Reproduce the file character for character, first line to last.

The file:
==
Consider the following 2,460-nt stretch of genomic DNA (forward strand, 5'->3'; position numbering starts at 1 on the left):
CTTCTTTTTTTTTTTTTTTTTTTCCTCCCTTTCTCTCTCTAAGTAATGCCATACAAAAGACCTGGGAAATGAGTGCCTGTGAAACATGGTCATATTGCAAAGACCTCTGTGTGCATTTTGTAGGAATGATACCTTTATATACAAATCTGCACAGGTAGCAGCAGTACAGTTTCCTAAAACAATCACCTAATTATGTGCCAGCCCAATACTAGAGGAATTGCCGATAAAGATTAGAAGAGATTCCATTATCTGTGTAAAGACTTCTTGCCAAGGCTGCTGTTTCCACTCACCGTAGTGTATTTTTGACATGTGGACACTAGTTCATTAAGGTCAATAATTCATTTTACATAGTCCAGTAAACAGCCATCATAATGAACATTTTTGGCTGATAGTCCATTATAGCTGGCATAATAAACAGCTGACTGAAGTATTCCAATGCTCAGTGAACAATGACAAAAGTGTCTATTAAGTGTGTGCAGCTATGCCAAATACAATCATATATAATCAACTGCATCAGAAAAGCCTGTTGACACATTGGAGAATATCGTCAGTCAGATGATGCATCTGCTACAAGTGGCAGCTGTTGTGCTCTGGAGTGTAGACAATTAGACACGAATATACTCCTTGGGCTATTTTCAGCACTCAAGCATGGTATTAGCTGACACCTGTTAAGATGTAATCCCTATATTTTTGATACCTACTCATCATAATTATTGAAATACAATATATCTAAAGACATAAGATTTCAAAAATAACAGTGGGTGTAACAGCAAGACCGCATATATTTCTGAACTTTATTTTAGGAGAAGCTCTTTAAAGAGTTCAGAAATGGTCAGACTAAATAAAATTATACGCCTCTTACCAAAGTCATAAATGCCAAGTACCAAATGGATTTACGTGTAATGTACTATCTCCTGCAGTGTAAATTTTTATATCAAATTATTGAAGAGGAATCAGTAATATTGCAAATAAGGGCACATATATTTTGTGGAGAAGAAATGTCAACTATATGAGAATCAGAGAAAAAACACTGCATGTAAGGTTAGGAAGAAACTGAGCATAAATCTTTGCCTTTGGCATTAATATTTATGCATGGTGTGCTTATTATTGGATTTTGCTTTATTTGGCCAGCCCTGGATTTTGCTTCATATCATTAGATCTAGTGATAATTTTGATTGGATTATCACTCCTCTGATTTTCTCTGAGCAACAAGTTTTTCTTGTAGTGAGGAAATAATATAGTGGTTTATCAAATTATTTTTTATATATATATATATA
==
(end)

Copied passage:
Consider the following 2,460-nt stretch of genomic DNA (forward strand, 5'->3'; position numbering starts at 1 on the left):
CTTCTTTTTTTTTTTTTTTTTTTCCTCCCTTTCTCTCTCTAAGTAATGCCATACAAAAGACCTGGGAAATGAGTGCCTGTGAAACATGGTCATATTGCAAAGACCTCTGTGTGCATTTTGTAGGAATGATACCTTTATATACAAATCTGCACAGGTAGCAGCAGTACAGTTTCCTAAAACAATCACCTAATTATGTGCCAGCCCAATACTAGAGGAATTGCCGATAAAGATTAGAAGAGATTCCATTATCTGTGTAAAGACTTCTTGCCAAGGCTGCTGTTTCCACTCACCGTAGTGTATTTTTGACATGTGGACACTAGTTCATTAAGGTCAATAATTCATTTTACATAGTCCAGTAAACAGCCATCATAATGAACATTTTTGGCTGATAGTCCATTATAGCTGGCATAATAAACAGCTGACTGAAGTATTCCAATGCTCAGTGAACAATGACAAAAGTGTCTATTAAGTGTGTGCAGCTATGCCAAATACAATCATATATAATCAACTGCATCAGAAAAGCCTGTTGACACATTGGAGAATATCGTCAGTCAGATGATGCATCTGCTACAAGTGGCAGCTGTTGTGCTCTGGAGTGTAGACAATTAGACACGAATATACTCCTTGGGCTATTTTCAGCACTCAAGCATGGTATTAGCTGACACCTGTTAAGATGTAATCCCTATATTTTTGATACCTACTCATCATAATTATTGAAATACAATATATCTAAAGACATAAGATTTCAAAAATAACAGTGGGTGTAACAGCAAGACCGCATATATTTCTGAACTTTATTTTAGGAGAAGCTCTTTAAAGAGTTCAGAAATGGTCAGACTAAATAAAATTATACGCCTCTTACCAAAGTCATAAATGCCAAGTACCAAATGGATTTACGTGTAATGTACTATCTCCTGCAGTGTAAATTTTTATATCAAATTATTGAAGAGGAATCAGTAATATTGCAAATAAGGGCACATATATTTTGTGGAGAAGAAATGTCAACTATATGAGAATCAGAGAAAAAACACTGCATGTAAGGTTAGGAAGAAACTGAGCATAAATCTTTGCCTTTGGCATTAATATTTATGCATGGTGTGCTTATTATTGGATTTTGCTTTATTTGGCCAGCCCTGGATTTTGCTTCATATCATTAGATCTAGTGATAATTTTGATTGGATTATCACTCCTCTGATTTTCTCTGAGCAACAAGTTTTTCTTGTAGTGAGGAAATAATATAGTGGTTTATCAAATTATTTTTTATATATATATATATA